Creating her first work for the M1 Singapore Fringe Festival helped Italian director Alessandra Fel unpack her own experience of post- natal depression.
This frightening secret of motherhood is revealed in Under My Skin, which runs on Jan 11 and 12 at the Esplanade Theatre Studio.
Actors Catherine Sng, Rizman Putra and Patricia Toh retrace the journey of a woman who now has a grown son.
Under My Skin is the first public project Fel, 41, will helm in Singapore, since she moved here in 2013.
The idea came after she landed a one-year residency at Centre 42 early this year. She has a five- year-old daughter who is her pride and joy. Yet she nearly fell apart after the birth. Her husband, who is with a headhunting firm, often had to travel, leaving her alone with the newborn in London.
Frustrated and unhappy, she took her six-month-old back to Italy where her family rallied around to help. This allowed Fel to set up her physical theatre centre, TheatreLab, and saved her sanity.
BOOK IT / UNDER MY SKIN
WHERE: Esplanade Theatre Studio
WHEN: Jan 11 and 12, 8pm
ADMISSION: $25 from Sistic
INFO: Rating to be advised
"Having children is beautiful but scary. You need so much love. You need to be selfless. You don't exist anymore," she says, recalling some relatives' dismay that she left her husband alone in another country. "Everybody supports the baby, but nobody is supporting you."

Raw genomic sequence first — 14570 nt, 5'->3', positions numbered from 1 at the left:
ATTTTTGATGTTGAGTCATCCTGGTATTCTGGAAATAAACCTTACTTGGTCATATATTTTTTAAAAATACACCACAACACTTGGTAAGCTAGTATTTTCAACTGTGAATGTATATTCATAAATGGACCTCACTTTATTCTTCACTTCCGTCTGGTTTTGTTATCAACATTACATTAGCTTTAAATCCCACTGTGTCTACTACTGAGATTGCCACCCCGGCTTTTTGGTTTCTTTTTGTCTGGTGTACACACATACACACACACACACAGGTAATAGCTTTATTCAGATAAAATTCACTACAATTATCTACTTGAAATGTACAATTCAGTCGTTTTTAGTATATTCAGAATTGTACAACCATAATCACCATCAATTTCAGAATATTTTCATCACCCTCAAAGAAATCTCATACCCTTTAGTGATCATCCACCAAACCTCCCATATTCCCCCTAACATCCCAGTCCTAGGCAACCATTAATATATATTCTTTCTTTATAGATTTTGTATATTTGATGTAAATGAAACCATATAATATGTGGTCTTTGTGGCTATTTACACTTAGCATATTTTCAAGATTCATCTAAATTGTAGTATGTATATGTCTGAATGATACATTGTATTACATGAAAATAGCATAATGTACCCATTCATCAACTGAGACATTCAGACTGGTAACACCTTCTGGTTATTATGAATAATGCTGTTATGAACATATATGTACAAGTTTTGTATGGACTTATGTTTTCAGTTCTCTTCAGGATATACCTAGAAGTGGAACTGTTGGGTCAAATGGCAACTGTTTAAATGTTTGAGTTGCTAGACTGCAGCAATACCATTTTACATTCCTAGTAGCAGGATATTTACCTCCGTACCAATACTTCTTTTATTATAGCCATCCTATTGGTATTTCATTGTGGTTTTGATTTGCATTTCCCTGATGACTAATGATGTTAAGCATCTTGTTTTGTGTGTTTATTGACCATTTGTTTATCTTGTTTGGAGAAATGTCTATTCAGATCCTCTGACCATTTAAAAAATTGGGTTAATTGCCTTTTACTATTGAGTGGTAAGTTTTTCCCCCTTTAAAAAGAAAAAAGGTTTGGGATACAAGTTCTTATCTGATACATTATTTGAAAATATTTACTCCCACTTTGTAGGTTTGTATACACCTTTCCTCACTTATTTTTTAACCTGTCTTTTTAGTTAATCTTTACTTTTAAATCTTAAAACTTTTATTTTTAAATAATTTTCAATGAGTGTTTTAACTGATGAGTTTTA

She has a master's in contemporary theatre from Brunel University in London and also trained at the well-known London International School of Performing Arts. In London, she worked with the English National Opera.
In Singapore, she is on the School of the Arts' faculty of theatre and has lectured part-time at Lasalle College of the Arts and Nanyang Academy of Fine Arts.
For Under My Skin, she spoke to two women who suffered post- natal depression, counsellors from the Institute of Mental Health and also read threads on forums where people spoke about their experiences.
It sparked memories of herself after her daughter was born.
She wants counselling to become part of the regimen for new mothers, as much as vitamins.
Depression in new mothers is taken too lightly, she says.
"People would say, 'Oh, it's post- natal depression.' But people would never say, 'Oh, it's cancer.'"